Yields Rocked By Surprise Apple Bond Issuance

Yields Rocked By Surprise Apple Bond Issuance

Last Friday, JPM’s Nick Panigirtzoglou asked a question: just how illiquid is the Treasury market – still viewed by many as deepest, most liquid market on the planet – and whether the recent rollercoaster in bond yields was first and foremost a function of growing Treasury lack of liquidity (spoiler alert: a lot).

Fast forward to today when we got the latest stark example of this illiquidity, when in the unofficial launch to buyback season, shortly after the disappointing GDP report which sent yields sliding, Apple announced a four-part, back-end loaded debt issuance offering of paper due 2028, 2031, 2051, and 2061 which clearly took the bond market by surprise today, with the result a sharp re-steepening of the Treasury curve and 10Y yield spiking by 2bps to session highs.

Bloomberg confirms that this move was largely rate-locks (i.e., buyers hedging rate exposure) with payers at the back-end of the curve in the U.S. swaps market in London linked to the slog of corporate issuance.

How big is the offering? Therein lies the rub: according to Bloomberg’s Alyce Anders, market chatter is that the Apple deal could be in the $6 billion to $8 billion range. In other words, as little as $8 billion in offsetting TSY hedging (i.e., shorting) can move the most liquid benchmark paper by 2bps. This is a striking collapse in liquidity in a market that clearly can barely absorb any volume without moving the entire market!

Some statistics: the last time Apple issued a benchmark deal was Feb. 1, 2021 with a $14 billion six-part offering, the technology behemoth’s largest bond offering since it brought $17 billion in 2013. The February order book peaked at $33.7 billion, 2.4 times the deal size.

In any case, with a TSY market this illiquid, and only set to get worse as traders hit the beach, beware any sudden reversals should the market be hit with any unexpected developments which see a sharp move in yields.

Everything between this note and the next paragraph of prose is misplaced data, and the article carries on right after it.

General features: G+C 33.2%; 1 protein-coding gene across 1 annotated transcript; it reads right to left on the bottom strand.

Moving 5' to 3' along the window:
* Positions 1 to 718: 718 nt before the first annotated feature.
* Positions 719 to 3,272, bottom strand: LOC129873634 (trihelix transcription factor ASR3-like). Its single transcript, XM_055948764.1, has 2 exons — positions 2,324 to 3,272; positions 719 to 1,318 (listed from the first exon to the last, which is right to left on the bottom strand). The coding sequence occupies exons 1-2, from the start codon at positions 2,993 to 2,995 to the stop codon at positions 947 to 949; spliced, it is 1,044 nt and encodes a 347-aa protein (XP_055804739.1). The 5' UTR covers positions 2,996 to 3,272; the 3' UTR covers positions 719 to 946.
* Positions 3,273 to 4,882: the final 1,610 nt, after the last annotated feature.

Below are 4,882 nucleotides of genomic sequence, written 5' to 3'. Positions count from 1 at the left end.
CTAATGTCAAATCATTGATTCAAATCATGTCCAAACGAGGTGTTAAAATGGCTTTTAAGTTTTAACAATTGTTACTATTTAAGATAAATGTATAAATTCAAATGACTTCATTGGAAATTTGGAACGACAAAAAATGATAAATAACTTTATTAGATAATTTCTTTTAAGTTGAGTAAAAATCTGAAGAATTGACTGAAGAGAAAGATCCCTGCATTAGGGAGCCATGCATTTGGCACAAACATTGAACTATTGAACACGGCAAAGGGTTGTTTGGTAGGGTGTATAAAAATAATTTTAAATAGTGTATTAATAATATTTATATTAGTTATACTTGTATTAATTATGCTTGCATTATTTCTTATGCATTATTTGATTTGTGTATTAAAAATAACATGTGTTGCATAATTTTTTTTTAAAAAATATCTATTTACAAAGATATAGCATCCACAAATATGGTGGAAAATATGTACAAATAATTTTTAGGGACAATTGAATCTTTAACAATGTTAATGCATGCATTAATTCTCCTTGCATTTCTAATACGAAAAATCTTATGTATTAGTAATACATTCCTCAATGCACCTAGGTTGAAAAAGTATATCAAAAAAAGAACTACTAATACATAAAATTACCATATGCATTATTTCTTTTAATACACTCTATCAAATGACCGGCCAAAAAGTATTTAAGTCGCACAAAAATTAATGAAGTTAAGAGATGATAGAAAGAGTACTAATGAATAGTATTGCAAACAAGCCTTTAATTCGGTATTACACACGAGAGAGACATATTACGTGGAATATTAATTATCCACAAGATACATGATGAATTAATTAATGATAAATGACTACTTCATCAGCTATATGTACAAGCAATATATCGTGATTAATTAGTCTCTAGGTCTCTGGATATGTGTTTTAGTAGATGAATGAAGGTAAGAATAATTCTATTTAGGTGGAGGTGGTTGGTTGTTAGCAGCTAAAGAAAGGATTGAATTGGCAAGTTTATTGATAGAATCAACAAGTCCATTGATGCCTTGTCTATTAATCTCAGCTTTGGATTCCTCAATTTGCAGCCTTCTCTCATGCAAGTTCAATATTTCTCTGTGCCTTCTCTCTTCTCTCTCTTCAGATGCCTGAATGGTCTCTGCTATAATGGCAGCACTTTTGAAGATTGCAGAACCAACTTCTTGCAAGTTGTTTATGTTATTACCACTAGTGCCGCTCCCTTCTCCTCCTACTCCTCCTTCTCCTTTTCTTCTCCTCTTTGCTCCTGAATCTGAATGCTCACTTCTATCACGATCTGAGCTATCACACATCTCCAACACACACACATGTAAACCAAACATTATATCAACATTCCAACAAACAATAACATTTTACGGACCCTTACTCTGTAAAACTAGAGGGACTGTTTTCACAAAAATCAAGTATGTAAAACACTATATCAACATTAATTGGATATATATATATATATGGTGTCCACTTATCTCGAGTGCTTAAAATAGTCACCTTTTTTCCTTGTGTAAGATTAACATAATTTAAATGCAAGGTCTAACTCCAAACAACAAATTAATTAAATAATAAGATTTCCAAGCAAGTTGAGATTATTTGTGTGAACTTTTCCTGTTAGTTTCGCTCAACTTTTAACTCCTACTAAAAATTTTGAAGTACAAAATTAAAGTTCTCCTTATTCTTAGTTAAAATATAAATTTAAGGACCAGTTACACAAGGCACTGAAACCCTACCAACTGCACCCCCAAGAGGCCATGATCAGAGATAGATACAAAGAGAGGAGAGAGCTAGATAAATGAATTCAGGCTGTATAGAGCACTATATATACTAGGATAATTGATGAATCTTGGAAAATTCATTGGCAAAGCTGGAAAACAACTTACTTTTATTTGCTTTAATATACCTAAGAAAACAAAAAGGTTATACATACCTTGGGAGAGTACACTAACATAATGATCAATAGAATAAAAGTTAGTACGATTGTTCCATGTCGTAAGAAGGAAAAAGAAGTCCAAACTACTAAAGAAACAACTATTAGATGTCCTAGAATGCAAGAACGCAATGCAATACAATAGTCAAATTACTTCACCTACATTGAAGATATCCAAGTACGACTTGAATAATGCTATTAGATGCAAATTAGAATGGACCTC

And speaking of buybacks which the proceeds from Apple’s bond offering will most likely be used for, earlier this week BofA noted that while corporate client buybacks have picked up over the last three weeks amid the start of earnings season, buybacks this year still haven’t returned to ‘normal’ (preCOVID run-rate):

Despite a strong start in 1Q21 (4Q20 earnings season) as many corporates reinitiated buybacks, the pace slowed last quarter in 2Q (1Q results season), with buybacks ~50% below 2Q19 levels and nearly 70% below those levels when normalized by S&P 500 market cap (cover chart). Companies doing the largest buyback programs have recently been outperforming, perhaps amid greater scarcity vs. the pre-COVID years when buybacks largely underperformed.
Three sectors have dominated buyback activity this year: Tech, Financials and Consumer Discretionary. But Discretionary is the only one of the 11 sectors where buybacks have eclipsed 2Q19 levels.

And now that Apple has given the all clear, expect the next push higher in stocks to come not from retail investors but from companies themselves.

Tyler Durden
Thu, 07/29/2021 – 10:12

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